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Spotlight on Scholarship and Creative Inquiry

 

 

 

 

Three ARHU Faculty Awarded Grants to Address Race, Equity and Justice

 


Tamanika Ferguson, Postdoctoral Research Fellow, Department of Communication
Awarded a Special Purpose Innovation Grant for her Voices From the Inside: Incarcerated Women Speak book project.


Anita Atwell Seate, Associate Professor, Department of Communication
Awarded a Special Purpose Innovation Grant for her ‘I Can’t Breathe’ and Police Brutality: Expanding Our Understanding of Group-based Conflict through Methodolical Innovation project.  

Siv Lie, Assistant Professor, School of Music
Awarded a Special Purpose Innovation Grant for her Django Generations: Hearing Ethnorace, Citizenship, and Jazz Manouche in France book project

 

Previous Scholar Spotlights:

 


Daryle Williams, Associate Professor, Department of History
Supported by a grant from the Andrew W. Mellon Foundation, Williams co-leads robust, open-source database: Enslaved.org: Peoples of the Historic Slave Trade.
NPR: Enslaved.org Shares Lives And Experiences Of The Enslaved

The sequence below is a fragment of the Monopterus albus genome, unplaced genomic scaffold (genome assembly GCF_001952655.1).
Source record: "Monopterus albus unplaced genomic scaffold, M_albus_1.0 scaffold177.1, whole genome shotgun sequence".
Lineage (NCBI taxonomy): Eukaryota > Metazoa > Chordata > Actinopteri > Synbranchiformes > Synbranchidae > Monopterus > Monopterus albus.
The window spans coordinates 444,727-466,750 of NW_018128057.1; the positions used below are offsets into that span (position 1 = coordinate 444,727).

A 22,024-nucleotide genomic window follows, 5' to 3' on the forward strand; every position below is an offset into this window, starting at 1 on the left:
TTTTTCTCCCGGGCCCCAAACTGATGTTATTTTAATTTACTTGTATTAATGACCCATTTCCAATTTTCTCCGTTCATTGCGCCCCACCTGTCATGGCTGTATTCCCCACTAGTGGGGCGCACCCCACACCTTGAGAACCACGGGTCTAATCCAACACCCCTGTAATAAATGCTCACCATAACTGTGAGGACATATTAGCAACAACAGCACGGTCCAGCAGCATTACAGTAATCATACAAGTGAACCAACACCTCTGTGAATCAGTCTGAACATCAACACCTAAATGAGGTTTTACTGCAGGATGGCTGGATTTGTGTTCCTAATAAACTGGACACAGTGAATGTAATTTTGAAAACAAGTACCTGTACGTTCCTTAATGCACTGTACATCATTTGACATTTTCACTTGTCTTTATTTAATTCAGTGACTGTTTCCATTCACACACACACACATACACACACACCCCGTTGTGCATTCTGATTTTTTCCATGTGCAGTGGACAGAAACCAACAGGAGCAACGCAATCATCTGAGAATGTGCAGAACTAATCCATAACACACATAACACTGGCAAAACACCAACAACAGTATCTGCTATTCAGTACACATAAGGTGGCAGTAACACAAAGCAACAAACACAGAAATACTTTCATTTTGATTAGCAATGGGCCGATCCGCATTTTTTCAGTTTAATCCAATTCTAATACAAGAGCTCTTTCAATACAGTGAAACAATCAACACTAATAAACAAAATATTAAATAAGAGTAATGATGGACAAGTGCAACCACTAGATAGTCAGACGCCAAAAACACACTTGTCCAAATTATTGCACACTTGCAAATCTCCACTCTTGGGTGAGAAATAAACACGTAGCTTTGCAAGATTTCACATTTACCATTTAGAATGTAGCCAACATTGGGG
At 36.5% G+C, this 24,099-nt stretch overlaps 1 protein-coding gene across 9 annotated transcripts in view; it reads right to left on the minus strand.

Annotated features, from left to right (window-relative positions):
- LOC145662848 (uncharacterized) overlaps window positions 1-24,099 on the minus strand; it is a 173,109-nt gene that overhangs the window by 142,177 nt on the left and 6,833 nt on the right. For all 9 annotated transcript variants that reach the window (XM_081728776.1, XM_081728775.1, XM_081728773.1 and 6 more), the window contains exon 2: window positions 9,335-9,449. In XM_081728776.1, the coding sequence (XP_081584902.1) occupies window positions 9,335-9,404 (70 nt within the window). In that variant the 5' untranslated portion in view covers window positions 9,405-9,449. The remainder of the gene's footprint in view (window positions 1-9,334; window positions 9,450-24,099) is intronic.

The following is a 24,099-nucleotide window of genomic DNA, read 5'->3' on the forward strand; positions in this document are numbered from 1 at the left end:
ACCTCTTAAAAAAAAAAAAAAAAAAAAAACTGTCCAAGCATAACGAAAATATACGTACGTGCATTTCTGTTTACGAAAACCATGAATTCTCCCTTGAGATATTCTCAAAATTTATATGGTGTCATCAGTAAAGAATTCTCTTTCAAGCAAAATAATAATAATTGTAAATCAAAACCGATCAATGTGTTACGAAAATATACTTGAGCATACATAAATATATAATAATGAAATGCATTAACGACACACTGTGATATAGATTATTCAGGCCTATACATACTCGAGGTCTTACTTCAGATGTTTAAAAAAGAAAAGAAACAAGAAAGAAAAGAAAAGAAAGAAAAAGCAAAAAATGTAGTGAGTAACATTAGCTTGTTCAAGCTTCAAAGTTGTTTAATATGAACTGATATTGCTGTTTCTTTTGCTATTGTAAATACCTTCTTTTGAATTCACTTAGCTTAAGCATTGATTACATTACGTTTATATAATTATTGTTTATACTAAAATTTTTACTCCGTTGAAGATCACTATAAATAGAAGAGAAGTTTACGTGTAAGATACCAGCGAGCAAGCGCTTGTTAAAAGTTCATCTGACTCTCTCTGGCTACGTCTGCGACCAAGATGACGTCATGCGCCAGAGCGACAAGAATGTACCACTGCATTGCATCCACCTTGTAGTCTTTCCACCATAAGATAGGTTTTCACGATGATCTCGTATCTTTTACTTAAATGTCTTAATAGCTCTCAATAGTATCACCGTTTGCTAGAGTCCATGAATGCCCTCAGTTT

Bayley Marquez, Assistant Professor, Department of American Studies
Awarded inaugural ARHU Junior Faculty Summer Fellowship for her manuscript project, Settler Pedagogy: Teaching Slavery and Settlement


Philip Resnik, Professor, Department of Linguistics
Awarded NSF Rapid Grant: "Advanced Topic Modeling Methods to Analyze Text Responses in COVID-19 Survey Data" 
Recognized as 2020 ACL Fellow


Sun Young Lee, Assistant Professor, Department of Communication 
Awarded Division of Research Coronavirus Seed Grant Award: "How Companies Are Responding to the Coronavirus pandemic: Their Roles, Strategies, and Effectiveness in Promoting the Public Good"

image of Brooke Liu

Brooke Fisher Liu, Professor, Department of Communication 
Awarded Division of Research Coronavirus Seed Grant Award: "Universities' Coronavirus Crisis Management: Challenges, Opportunities, and Initial Lessons Learned"


Julie Greene, History Professor and Director of the Center for Global Migration Studies
Awarded $50,000 NEH Grant to support the study of immigrant influence on African American culture.